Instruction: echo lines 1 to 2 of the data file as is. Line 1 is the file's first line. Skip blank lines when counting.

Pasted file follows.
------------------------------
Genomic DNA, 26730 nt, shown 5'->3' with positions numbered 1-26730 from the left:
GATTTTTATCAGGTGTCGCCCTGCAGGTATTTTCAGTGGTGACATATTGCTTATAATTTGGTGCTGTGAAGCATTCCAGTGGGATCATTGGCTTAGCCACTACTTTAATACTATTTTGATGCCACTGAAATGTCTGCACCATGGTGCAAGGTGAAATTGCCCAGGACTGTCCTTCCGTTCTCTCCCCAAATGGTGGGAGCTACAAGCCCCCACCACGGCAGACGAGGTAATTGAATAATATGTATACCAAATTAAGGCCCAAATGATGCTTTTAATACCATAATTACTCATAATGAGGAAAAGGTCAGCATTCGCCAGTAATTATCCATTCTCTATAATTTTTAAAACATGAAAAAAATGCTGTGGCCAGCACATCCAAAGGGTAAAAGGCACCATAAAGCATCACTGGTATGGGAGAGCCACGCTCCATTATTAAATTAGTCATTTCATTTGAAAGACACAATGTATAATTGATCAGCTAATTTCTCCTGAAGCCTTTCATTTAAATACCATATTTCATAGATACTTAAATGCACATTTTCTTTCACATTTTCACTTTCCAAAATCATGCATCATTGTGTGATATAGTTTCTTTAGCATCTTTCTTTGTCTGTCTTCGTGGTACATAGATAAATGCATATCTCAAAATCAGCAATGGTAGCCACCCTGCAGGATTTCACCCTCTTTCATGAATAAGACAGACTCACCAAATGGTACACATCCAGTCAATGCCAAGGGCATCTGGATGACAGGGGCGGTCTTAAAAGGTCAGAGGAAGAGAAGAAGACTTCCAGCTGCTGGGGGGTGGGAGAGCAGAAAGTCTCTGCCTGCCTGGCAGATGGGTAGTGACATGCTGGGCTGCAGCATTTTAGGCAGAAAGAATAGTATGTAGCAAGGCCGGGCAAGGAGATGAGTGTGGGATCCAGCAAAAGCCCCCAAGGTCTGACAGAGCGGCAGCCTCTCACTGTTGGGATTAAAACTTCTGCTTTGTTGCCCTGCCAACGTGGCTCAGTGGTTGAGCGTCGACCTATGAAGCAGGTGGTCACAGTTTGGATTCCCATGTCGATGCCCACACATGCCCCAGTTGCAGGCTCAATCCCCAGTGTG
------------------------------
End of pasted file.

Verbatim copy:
Genomic DNA, 26730 nt, shown 5'->3' with positions numbered 1-26730 from the left:
GATTTTTATCAGGTGTCGCCCTGCAGGTATTTTCAGTGGTGACATATTGCTTATAATTTGGTGCTGTGAAGCATTCCAGTGGGATCATTGGCTTAGCCACTACTTTAATACTATTTTGATGCCACTGAAATGTCTGCACCATGGTGCAAGGTGAAATTGCCCAGGACTGTCCTTCCGTTCTCTCCCCAAATGGTGGGAGCTACAAGCCCCCACCACGGCAGACGAGGTAATTGAATAATATGTATACCAAATTAAGGCCCAAATGATGCTTTTAATACCATAATTACTCATAATGAGGAAAAGGTCAGCATTCGCCAGTAATTATCCATTCTCTATAATTTTTAAAACATGAAAAAAATGCTGTGGCCAGCACATCCAAAGGGTAAAAGGCACCATAAAGCATCACTGGTATGGGAGAGCCACGCTCCATTATTAAATTAGTCATTTCATTTGAAAGACACAATGTATAATTGATCAGCTAATTTCTCCTGAAGCCTTTCATTTAAATACCATATTTCATAGATACTTAAATGCACATTTTCTTTCACATTTTCACTTTCCAAAATCATGCATCATTGTGTGATATAGTTTCTTTAGCATCTTTCTTTGTCTGTCTTCGTGGTACATAGATAAATGCATATCTCAAAATCAGCAATGGTAGCCACCCTGCAGGATTTCACCCTCTTTCATGAATAAGACAGACTCACCAAATGGTACACATCCAGTCAATGCCAAGGGCATCTGGATGACAGGGGCGGTCTTAAAAGGTCAGAGGAAGAGAAGAAGACTTCCAGCTGCTGGGGGGTGGGAGAGCAGAAAGTCTCTGCCTGCCTGGCAGATGGGTAGTGACATGCTGGGCTGCAGCATTTTAGGCAGAAAGAATAGTATGTAGCAAGGCCGGGCAAGGAGATGAGTGTGGGATCCAGCAAAAGCCCCCAAGGTCTGACAGAGCGGCAGCCTCTCACTGTTGGGATTAAAACTTCTGCTTTGTTGCCCTGCCAACGTGGCTCAGTGGTTGAGCGTCGACCTATGAAGCAGGTGGTCACAGTTTGGATTCCCATGTCGATGCCCACACATGCCCCAGTTGCAGGCTCAATCCCCAGTGTG